Rupee feels the pinch as US yields, oil move higher

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Pressure on the rupee might increase after the benchmark US treasury yield pierced the 3 per cent mark on Tuesday and current account deficit could significantly reduce demand for the Indian currency.

Added to the macro-economic headwinds is the rush of importers to cover their dollar positions as the rupee seems to have decisively shifted to a weaker trajectory, currency traders said.

On Wednesday, the rupee ended at 66.90 per dollar — the lowest level since February 23, 2017. It fell 51 paise, or 0.77 per cent, the biggest single day fall since January 16, 2018.

Bankers said the Indian currency could slide further. “Things have changed in the last few days. The 10-year US treasury has now decisively moved above 3 per cent, reflecting the fundamental strength of the US economy. Foreign investors are selling assets in India and oil has also touched $75. The momentum is definitely against the rupee,” said Harihar Krishnamoorthy, head of treasury at FirstRand Bank.

Brent crude at $75 a barrel is at the highest level since November, 2014, due to production cuts by the Organization of the Petroleum Exporting Countries (Opec) and heightened tensions between the US and Iran. Oil prices have increased close to 12 per cent this year, raising concerns of a wider current account deficit.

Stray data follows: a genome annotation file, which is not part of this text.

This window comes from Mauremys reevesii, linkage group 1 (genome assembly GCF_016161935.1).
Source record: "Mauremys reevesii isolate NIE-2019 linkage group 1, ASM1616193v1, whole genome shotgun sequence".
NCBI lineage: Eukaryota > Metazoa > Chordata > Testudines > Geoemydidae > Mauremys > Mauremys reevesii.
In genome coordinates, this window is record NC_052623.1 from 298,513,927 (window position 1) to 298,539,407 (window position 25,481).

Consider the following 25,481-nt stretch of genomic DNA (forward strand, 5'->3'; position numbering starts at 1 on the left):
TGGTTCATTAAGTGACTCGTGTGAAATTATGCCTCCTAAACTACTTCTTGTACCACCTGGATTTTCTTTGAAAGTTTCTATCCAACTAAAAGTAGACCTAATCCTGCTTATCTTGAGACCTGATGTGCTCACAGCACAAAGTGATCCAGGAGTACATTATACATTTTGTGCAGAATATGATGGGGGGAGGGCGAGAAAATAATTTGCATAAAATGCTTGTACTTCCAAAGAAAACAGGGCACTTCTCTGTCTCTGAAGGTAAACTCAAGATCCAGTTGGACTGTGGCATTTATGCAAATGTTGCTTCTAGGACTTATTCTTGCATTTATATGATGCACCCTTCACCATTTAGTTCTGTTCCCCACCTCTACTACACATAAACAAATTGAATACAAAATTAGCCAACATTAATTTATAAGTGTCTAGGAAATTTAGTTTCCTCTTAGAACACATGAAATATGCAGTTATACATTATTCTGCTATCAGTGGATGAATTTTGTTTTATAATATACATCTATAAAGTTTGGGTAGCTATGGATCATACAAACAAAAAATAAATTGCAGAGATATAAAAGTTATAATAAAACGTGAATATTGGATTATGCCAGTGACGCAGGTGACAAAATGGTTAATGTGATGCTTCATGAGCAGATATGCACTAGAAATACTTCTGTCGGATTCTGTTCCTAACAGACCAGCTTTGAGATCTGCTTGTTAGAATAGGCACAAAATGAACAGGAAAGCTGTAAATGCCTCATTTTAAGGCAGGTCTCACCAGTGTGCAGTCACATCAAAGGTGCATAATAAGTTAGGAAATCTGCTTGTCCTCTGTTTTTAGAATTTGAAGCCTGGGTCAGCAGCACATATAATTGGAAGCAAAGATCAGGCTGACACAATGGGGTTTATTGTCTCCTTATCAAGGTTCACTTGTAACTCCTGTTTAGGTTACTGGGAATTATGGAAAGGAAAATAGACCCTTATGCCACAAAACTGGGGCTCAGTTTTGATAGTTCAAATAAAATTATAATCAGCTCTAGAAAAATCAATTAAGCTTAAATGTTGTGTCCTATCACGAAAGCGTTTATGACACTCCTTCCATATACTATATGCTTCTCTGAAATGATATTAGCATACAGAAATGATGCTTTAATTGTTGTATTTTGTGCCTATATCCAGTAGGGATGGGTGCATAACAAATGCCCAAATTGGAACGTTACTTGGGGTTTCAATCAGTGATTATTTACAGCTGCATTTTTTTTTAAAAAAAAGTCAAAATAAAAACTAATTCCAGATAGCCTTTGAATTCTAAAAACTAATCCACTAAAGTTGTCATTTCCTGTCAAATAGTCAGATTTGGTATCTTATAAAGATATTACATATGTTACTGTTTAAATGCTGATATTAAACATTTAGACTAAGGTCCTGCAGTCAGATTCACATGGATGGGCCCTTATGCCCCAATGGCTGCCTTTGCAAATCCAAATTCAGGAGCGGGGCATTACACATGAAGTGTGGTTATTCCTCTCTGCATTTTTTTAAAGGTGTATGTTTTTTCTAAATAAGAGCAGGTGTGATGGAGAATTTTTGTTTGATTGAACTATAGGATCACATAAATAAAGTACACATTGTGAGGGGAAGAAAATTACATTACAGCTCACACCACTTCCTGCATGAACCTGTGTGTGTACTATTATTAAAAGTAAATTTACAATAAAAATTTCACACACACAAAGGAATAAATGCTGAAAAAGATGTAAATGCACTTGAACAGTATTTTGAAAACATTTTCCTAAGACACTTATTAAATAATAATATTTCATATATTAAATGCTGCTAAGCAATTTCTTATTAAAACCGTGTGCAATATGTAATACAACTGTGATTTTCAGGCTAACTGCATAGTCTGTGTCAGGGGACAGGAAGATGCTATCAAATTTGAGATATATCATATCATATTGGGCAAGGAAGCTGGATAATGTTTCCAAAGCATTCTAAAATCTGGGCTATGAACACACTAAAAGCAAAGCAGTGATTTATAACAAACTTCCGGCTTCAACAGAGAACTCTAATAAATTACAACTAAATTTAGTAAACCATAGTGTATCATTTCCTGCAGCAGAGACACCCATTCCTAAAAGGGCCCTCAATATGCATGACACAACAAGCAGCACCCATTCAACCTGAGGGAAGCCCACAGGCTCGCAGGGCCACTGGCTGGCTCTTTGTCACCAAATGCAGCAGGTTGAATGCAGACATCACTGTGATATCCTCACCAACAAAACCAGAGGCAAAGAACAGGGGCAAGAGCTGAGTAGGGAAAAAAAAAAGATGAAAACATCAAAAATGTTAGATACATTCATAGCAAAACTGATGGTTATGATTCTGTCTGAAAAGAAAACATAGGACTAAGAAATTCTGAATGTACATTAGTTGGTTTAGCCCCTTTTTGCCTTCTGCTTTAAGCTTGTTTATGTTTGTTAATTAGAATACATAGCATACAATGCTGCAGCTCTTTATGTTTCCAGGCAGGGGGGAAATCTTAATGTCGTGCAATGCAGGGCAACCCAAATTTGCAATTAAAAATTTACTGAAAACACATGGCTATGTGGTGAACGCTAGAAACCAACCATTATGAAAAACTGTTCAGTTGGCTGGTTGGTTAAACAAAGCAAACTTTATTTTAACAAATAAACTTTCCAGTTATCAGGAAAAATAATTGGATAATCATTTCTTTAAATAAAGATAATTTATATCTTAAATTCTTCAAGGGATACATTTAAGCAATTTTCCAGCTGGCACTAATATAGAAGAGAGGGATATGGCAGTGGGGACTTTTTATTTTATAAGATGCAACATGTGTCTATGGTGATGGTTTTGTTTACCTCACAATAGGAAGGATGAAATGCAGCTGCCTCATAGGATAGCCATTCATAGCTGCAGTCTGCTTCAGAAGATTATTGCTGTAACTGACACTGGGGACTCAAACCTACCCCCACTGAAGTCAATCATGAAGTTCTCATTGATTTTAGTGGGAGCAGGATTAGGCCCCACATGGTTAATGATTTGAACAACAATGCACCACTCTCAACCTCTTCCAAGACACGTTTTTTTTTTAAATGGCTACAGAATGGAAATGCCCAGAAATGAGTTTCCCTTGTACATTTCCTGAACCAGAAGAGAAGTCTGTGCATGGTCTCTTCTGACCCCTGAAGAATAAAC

Earlier this month, a note by Kotak Economic Research said that India’s current account deficit could be the highest in six years, assuming crude to be anywhere between $65 and $75 per barrel. Foreign investors have already adjusted their positions on the country, noting the rupee’s fall. So far in April, foreign funds have sold debt and equity assets worth Rs 12,244 crore.

Traders said the currency will most likely weaken toward 68 per dollar in the next few days and will finally settle at a higher trading range of 65.50 to 66.50 compared to 64.50 to 65.50 earlier.

Banks such as Standard Chartered, ANZ and TD Securities have also cut their targets for the currency, Bloomberg reported. Standard Chartered expects the rupee to end the year at 65.50 versus 61.50 previously, while Kotak Mahindra said the currency could fall past its 2016 record low of 68.89 per dollar if global and local risks play out.

“Rates in the US are already high and they are factoring in another three hikes this year. The only thing that can help the rupee is a pullback in oil prices, which will reduce the deficit and bring back interest from FIIs. For now though, the currency is on a weak wicket,” Krishnamoorthy said.

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